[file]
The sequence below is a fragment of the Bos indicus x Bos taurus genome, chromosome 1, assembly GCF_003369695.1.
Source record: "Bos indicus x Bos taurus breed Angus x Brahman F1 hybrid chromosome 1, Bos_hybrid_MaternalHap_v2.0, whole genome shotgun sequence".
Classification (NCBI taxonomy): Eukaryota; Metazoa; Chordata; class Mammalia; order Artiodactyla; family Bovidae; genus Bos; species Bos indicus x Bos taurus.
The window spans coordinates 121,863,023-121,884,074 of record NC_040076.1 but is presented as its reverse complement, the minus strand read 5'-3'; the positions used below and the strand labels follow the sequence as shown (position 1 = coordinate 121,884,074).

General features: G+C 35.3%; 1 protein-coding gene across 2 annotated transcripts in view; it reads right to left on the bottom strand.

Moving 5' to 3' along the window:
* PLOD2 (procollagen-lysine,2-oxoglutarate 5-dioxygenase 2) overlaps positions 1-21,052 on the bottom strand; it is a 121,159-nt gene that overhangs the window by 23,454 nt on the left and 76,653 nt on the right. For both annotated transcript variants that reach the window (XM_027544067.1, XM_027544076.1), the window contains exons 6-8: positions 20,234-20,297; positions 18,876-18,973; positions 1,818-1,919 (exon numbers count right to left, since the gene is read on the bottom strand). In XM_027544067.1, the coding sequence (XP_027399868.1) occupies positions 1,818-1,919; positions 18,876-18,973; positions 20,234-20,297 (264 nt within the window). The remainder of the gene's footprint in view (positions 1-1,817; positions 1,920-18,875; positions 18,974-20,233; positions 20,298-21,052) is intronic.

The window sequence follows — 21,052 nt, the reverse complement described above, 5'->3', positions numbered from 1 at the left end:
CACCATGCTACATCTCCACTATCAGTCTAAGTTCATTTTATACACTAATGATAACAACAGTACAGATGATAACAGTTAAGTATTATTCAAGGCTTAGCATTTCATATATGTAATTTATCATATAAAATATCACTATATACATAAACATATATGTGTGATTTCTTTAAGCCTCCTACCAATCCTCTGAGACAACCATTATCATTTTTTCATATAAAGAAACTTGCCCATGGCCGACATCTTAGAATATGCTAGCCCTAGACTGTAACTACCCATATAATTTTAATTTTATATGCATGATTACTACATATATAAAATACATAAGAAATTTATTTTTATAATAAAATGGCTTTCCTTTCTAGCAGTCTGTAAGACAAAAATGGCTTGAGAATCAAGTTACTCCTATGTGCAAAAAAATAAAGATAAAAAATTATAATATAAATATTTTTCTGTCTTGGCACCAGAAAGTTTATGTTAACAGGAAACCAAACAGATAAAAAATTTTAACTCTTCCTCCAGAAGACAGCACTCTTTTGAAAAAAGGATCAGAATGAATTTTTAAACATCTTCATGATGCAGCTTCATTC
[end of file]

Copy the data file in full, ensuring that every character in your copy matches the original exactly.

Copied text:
The sequence below is a fragment of the Bos indicus x Bos taurus genome, chromosome 1, assembly GCF_003369695.1.
Source record: "Bos indicus x Bos taurus breed Angus x Brahman F1 hybrid chromosome 1, Bos_hybrid_MaternalHap_v2.0, whole genome shotgun sequence".
Classification (NCBI taxonomy): Eukaryota; Metazoa; Chordata; class Mammalia; order Artiodactyla; family Bovidae; genus Bos; species Bos indicus x Bos taurus.
The window spans coordinates 121,863,023-121,884,074 of record NC_040076.1 but is presented as its reverse complement, the minus strand read 5'-3'; the positions used below and the strand labels follow the sequence as shown (position 1 = coordinate 121,884,074).

General features: G+C 35.3%; 1 protein-coding gene across 2 annotated transcripts in view; it reads right to left on the bottom strand.

Moving 5' to 3' along the window:
* PLOD2 (procollagen-lysine,2-oxoglutarate 5-dioxygenase 2) overlaps positions 1-21,052 on the bottom strand; it is a 121,159-nt gene that overhangs the window by 23,454 nt on the left and 76,653 nt on the right. For both annotated transcript variants that reach the window (XM_027544067.1, XM_027544076.1), the window contains exons 6-8: positions 20,234-20,297; positions 18,876-18,973; positions 1,818-1,919 (exon numbers count right to left, since the gene is read on the bottom strand). In XM_027544067.1, the coding sequence (XP_027399868.1) occupies positions 1,818-1,919; positions 18,876-18,973; positions 20,234-20,297 (264 nt within the window). The remainder of the gene's footprint in view (positions 1-1,817; positions 1,920-18,875; positions 18,974-20,233; positions 20,298-21,052) is intronic.

The window sequence follows — 21,052 nt, the reverse complement described above, 5'->3', positions numbered from 1 at the left end:
CACCATGCTACATCTCCACTATCAGTCTAAGTTCATTTTATACACTAATGATAACAACAGTACAGATGATAACAGTTAAGTATTATTCAAGGCTTAGCATTTCATATATGTAATTTATCATATAAAATATCACTATATACATAAACATATATGTGTGATTTCTTTAAGCCTCCTACCAATCCTCTGAGACAACCATTATCATTTTTTCATATAAAGAAACTTGCCCATGGCCGACATCTTAGAATATGCTAGCCCTAGACTGTAACTACCCATATAATTTTAATTTTATATGCATGATTACTACATATATAAAATACATAAGAAATTTATTTTTATAATAAAATGGCTTTCCTTTCTAGCAGTCTGTAAGACAAAAATGGCTTGAGAATCAAGTTACTCCTATGTGCAAAAAAATAAAGATAAAAAATTATAATATAAATATTTTTCTGTCTTGGCACCAGAAAGTTTATGTTAACAGGAAACCAAACAGATAAAAAATTTTAACTCTTCCTCCAGAAGACAGCACTCTTTTGAAAAAAGGATCAGAATGAATTTTTAAACATCTTCATGATGCAGCTTCATTC